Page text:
She sighs exasperatedly and throws her head back, “God, Rory. Why are you telling me this now?”
“I-I told you last week. Monday. Remember?” I lie. I know it's terrible to take advantage of your family, even when they have terrible memories, but I can't think of any other way to convince my mom to let me spend the entirety of next week away from home.
“When was this?” She inquires, putting two fingers to her left temple as if trying to stifle a headache.
“Uh… it was when… when you picked me and Lawrence and Kenna up from school. I told you that Oliver wanted me to spend spring break with him and go camping. Remember that? You said I could...”
“I...think I do. You're gonna need to pack yourself some extra clothes and bug spray, though,” she states.
Oh, shoot. I nearly forgot! I think, almost laughing at myself.
I go back to my room, dump everything out of my tiny backpack (which includes, but is not limited to: a 32 pack of cinnamon gum, a box of assorted Band-Aids, half a sheet of BOGO Burger King coupons, and three black-ink pens) and stuff it all into an old, oversized, black messenger bag, along with a few changes of clothes (and a bottle of bug spray, just in case she checks).
“Okay, mom. I'll see you next Saturday.” I wave goodbye to her as I walk out.
“Don't get eaten by bears!” She waves back, blowing me a quick kiss as the door shuts, totally unaware that I just lied to her face.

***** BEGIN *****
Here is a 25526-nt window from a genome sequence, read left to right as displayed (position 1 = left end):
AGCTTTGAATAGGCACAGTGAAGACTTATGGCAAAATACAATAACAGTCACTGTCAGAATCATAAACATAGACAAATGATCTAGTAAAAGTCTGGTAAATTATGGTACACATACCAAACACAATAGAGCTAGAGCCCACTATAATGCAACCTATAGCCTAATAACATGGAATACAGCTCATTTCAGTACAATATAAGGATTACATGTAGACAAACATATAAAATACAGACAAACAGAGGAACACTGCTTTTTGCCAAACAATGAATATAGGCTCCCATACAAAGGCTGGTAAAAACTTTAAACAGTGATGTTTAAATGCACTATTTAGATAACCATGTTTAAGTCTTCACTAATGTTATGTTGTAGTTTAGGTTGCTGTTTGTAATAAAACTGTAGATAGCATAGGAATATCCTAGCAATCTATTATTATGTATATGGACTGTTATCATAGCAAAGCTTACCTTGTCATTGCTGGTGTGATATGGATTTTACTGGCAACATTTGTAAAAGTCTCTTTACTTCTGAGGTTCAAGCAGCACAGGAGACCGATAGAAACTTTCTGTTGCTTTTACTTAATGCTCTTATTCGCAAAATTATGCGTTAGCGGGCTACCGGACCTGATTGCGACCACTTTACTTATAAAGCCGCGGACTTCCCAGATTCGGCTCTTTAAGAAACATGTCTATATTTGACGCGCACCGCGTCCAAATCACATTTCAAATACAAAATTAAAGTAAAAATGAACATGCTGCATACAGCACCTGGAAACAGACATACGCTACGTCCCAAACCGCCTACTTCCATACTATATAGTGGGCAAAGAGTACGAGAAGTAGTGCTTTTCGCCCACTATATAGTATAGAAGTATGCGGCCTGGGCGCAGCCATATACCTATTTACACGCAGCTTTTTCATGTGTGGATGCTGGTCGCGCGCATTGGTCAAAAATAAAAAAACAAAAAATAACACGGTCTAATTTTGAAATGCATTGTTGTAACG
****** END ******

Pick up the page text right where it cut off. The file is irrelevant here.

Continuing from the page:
It's still cold enough outside to be considered winter, even though it's supposed to be the middle of spring. I walk down the old, cracked sidewalk of Asher Street, my street, and take a right, arriving at the oddly placed Starbucks at the corner of Whitlan Avenue and Magnificent Lake Huron Drive. A lot of streets in the town of Karmsworth have stupid names like the latter. It's purely cause nobody wants to waste their time going and naming and numbering streets after prissy white men from three hundred years ago and local landmarks. Instead, someone at the town hall draws a random name from a hat or points to a word or phrase in a book to name another one. Literally.
The doorbell jingles when I push it open, and the familiar smell of overly-Instagrammed coffee envelops me. I take a seat at one of the beige lounge chairs with the tablet arm in the far corner and call up Oliver.
“I'm home free, Ollie!” I announce when the call connects.
“Don't call me that,” he replies, annoyed. I know he hates it, but I love messing with him.
“Hah. Sorry. It’s just my mom actually let me go away from home for once without making me drag my siblings along. But hey, did your car or whatever get here yet?”
“Nope, but I guess it's liability free, whatever it's gonna be. I do hope it has seat belts, though.”
“Is it part of the game? The car, I mean?”
“Yeah, I guess so. I was assigned team leader at random or something, and so they're giving me all this stuff—”